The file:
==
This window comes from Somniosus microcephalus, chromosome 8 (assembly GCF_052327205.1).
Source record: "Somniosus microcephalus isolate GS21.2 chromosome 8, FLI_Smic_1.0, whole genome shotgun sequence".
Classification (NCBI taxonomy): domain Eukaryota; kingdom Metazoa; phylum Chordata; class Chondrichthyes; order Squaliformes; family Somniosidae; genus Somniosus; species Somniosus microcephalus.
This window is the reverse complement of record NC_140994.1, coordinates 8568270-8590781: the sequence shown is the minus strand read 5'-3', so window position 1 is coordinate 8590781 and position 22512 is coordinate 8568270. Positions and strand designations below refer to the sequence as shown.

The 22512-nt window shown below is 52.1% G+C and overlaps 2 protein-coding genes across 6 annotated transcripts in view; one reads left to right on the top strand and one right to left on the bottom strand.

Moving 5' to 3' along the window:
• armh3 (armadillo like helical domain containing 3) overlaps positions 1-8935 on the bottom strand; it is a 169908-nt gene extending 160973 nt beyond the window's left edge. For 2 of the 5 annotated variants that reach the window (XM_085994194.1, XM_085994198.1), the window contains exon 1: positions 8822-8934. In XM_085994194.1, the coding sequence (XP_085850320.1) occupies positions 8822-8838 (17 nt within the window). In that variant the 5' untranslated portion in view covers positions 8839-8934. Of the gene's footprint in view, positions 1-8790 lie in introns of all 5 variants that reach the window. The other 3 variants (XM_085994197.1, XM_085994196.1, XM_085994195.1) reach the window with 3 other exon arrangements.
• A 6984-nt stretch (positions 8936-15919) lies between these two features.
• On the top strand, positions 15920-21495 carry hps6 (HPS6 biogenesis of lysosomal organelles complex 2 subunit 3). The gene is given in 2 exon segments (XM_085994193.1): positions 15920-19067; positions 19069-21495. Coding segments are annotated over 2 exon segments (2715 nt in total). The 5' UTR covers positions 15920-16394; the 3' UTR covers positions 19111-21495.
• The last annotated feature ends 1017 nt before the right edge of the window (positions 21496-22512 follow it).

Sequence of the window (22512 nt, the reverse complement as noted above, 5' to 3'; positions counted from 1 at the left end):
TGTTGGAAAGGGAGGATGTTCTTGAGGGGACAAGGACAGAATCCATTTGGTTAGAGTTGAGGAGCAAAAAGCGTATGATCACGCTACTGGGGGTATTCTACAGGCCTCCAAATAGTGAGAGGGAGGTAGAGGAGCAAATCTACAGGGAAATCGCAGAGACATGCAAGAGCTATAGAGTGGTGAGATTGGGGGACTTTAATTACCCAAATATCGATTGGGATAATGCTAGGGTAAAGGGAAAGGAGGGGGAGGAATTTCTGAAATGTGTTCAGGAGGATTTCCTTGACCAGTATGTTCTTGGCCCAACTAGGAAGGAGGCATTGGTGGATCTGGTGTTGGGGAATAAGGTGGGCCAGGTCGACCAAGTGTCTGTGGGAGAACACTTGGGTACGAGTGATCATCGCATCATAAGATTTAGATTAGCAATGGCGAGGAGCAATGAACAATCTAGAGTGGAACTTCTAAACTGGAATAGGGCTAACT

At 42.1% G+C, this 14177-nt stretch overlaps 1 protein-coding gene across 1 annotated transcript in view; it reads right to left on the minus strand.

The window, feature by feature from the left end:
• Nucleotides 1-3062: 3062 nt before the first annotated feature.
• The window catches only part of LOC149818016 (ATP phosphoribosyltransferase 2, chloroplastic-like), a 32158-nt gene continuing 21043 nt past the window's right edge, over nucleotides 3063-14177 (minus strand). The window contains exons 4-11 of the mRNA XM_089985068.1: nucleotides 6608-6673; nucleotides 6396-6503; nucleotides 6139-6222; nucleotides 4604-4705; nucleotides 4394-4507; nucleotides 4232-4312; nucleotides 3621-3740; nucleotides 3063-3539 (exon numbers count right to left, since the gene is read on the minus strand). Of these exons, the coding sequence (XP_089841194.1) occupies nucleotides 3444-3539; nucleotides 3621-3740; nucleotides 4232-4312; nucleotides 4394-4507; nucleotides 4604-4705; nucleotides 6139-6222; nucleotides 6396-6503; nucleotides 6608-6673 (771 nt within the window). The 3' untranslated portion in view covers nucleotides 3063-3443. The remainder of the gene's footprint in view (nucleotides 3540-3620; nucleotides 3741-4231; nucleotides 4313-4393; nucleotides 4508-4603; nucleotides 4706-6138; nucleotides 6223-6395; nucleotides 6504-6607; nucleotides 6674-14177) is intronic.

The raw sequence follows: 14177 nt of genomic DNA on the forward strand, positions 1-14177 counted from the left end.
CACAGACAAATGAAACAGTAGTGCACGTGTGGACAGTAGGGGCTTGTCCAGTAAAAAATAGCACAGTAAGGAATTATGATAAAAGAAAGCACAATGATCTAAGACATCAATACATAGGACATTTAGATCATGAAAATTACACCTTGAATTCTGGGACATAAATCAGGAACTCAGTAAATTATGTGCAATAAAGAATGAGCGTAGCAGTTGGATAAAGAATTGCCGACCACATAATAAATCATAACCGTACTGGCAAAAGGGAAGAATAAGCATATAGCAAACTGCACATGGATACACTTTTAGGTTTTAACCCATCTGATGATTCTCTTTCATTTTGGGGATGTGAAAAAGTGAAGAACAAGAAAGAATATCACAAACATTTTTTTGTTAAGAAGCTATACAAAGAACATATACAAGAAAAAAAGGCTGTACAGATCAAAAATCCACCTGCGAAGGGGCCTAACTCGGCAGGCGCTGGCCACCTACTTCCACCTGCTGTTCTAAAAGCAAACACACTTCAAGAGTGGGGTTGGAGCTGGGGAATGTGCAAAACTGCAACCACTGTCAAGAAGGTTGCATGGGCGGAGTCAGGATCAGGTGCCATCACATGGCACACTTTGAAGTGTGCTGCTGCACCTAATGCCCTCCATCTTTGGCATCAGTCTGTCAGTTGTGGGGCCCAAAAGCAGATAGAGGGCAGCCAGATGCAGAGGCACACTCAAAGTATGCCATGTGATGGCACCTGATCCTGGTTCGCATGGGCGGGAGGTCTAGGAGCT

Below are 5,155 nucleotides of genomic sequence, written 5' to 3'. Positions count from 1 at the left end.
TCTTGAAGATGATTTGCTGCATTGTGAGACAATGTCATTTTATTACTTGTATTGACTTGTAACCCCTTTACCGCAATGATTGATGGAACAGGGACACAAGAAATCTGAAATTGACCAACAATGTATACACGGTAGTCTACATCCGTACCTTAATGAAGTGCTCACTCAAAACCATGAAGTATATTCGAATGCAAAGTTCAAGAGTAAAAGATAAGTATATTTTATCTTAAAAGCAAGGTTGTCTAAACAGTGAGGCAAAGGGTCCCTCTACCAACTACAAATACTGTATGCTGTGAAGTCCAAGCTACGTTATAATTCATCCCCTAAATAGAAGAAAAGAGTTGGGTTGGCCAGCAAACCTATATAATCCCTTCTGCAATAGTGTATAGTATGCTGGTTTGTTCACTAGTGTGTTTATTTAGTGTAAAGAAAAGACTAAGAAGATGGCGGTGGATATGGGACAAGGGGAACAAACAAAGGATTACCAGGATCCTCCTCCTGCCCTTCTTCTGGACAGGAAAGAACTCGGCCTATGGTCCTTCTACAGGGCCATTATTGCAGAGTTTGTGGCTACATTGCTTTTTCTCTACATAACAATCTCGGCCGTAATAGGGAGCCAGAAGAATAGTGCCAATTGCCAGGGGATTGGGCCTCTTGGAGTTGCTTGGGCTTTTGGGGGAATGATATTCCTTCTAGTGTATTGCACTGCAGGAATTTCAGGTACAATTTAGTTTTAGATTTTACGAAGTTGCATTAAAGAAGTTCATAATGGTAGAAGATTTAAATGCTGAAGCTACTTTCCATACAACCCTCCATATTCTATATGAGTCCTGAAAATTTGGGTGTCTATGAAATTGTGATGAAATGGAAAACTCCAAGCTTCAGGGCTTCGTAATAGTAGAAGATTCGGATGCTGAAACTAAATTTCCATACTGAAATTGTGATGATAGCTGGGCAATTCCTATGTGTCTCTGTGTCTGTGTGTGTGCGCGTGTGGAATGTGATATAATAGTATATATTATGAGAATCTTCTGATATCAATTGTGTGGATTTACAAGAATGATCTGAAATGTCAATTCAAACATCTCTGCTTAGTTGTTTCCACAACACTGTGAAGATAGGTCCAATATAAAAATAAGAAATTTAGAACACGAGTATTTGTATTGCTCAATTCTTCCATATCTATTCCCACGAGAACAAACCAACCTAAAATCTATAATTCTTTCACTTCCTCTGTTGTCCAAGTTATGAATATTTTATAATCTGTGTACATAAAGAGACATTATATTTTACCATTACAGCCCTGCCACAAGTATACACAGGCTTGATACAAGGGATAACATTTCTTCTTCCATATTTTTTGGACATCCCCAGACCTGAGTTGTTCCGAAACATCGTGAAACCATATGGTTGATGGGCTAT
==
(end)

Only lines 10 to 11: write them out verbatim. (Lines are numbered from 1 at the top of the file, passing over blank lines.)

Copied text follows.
• The last annotated feature ends 1017 nt before the right edge of the window (positions 21496-22512 follow it).

Sequence of the window (22512 nt, the reverse complement as noted above, 5' to 3'; positions counted from 1 at the left end):